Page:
Only one quarterback can be named the starter. Only one can take the most reps during practices and play the most during games.
All the others hold clipboards, signal in plays, or pat the starter on the butt after possessions and during timeouts.
And they wait.
Wait for an injury, which they really don’t want to happen. The starter, after all, is their buddy.
They wait for the starter to struggle. They don’t want that either.
Both, though, happen throughout a college football season.
In the case of the two teams playing Saturday in the 83rd Goodyear Cotton Bowl Classic, their backups redirected their seasons and led them to the College Football Playoff semifinal at AT&T Stadium.
Looking back at the past three months, it looks like it was a no-brainer for both No. 2 Clemson and No. 3 Notre Dame to switch quarterbacks in September.
“It went about as well as it could,” Fighting Irish center Sam Mustipher said. “I mean, we’re here right now.”
But the Tigers and Irish were undefeated when they handed the keys to the offense, and the fate of their seasons, to true freshman Trevor Lawrence and sophomore Ian Book, respectively.
Neither team has looked back.
“It was a very difficult decision, for sure, because you’ve got a guy that has won for you and all that,” Clemson coach Dabo Swinney said. “But, at the same time your team changes every year. And, at the end of the day, my job is to play the best guys.”
Lawrence was regarded as the nation’s No. 1 recruit in the Class of 2018 and the expectation was he would play this season behind Kelly Bryant, who guided Clemson to the CFP last year.
Clemson was 3-0 when it went to Georgia Tech on Sept. 22. The offense struggled the first two series behind Bryant, and Lawrence was sent out the next time the Tigers had the ball.
He threw three touchdowns passes in the first half and another in the second half in a 49-21 victory. He was selected as the starter the next week, and Bryant opted to transfer out of the program.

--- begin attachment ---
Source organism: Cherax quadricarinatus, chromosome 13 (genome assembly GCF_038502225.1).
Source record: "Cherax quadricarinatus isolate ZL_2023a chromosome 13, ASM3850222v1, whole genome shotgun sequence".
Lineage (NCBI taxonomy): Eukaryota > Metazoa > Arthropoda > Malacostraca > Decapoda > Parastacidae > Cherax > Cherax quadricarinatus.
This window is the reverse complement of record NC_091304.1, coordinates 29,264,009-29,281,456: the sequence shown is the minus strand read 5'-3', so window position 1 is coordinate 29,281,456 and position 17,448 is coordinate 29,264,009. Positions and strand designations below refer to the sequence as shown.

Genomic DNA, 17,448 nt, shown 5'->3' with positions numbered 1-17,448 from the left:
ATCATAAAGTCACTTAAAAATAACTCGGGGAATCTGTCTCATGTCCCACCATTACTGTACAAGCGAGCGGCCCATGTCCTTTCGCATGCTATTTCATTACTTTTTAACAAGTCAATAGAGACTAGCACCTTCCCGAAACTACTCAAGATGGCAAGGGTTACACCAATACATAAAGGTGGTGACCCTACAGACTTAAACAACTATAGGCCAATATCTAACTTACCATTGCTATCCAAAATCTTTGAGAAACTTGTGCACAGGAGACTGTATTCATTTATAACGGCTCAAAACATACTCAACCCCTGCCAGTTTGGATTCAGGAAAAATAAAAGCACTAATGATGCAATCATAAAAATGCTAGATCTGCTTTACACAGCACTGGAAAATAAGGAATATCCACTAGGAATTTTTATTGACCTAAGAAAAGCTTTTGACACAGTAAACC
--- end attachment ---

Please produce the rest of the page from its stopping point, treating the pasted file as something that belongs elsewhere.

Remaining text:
Dealing with that might have been the toughest part of the switch. The offense, meanwhile, was about to show more of its potential.
“There was a lot of talk everywhere else, but I feel like around our team we were pretty good,” Lawrence said. “Kelly leaving was tough and all the guys were close, so that was tough and we had to get through that. But other than that, the teammates were really supportive, and I felt like we just took off from there.”
Lawrence was injured in his first game as the starter, and Clemson (13-0) survived a close one against Syracuse. From there, though, the Tigers scored 63, 41, 59 and 77 points their next four games and didn’t score fewer than 27 after the change.
Lawrence has a big arm and sees the field well. He is more mobile than might be expected from a 6-foot-5 quarterback, and more mature than the average true freshman.
“He works harder than anyone else on the team,” offensive tackle Mitch Hyatt said. “He’s always studying film, always studying something. And it’s fun to see him mature. When he got that starting job, he … just took it upon himself to go work even harder.”
Book replaced another successful quarterback when Irish coach Brian Kelly pushed senior Brandon Wimbush down the depth chart after their third game. They had scored 24, 24 and 22 points under Wimbush, who threw only one TD pass while tossing four interceptions.
Notre Dame (12-0) scored 56 in Book’s first start the next week and never looked back. The Irish weren’t as prolific as Clemson offensively, and Wimbush started for the injured Book (ribs) Nov. 10 in a 42-13 win over Florida State.
Book, whose strength is his accuracy, started the next two games to end the season. Wimbush is expected to transfer, leaving Book as the undisputed starter after making the most of his opportunity.
“It was my chance to play and show my skills and show the offense that I can lead this team to victory and be a leader for the guys,” Book said.
The Irish went through a quarterback change in 2016 when DeShone Kiser replaced Malik Zaire, and it didn’t go over well with many on the team. That hasn’t been the case this season.
“Our locker room just split. And it was awful,” linebacker Drue Tranquill said. “It was everything you hoped to stay away from in regards to just team camaraderie and togetherness. It was like there were two different camps almost.
“This situation has been totally different. You would think the guys were best friends, Ian and Brandon. They’re always trying to make each other better, always talking, always dabbing each other up. Some guys on the team are better friends with Brandon, but it’s like they equally support Ian and it’s been great for us.”
There also weren’t any issues in the Clemson locker room and neither team looked back.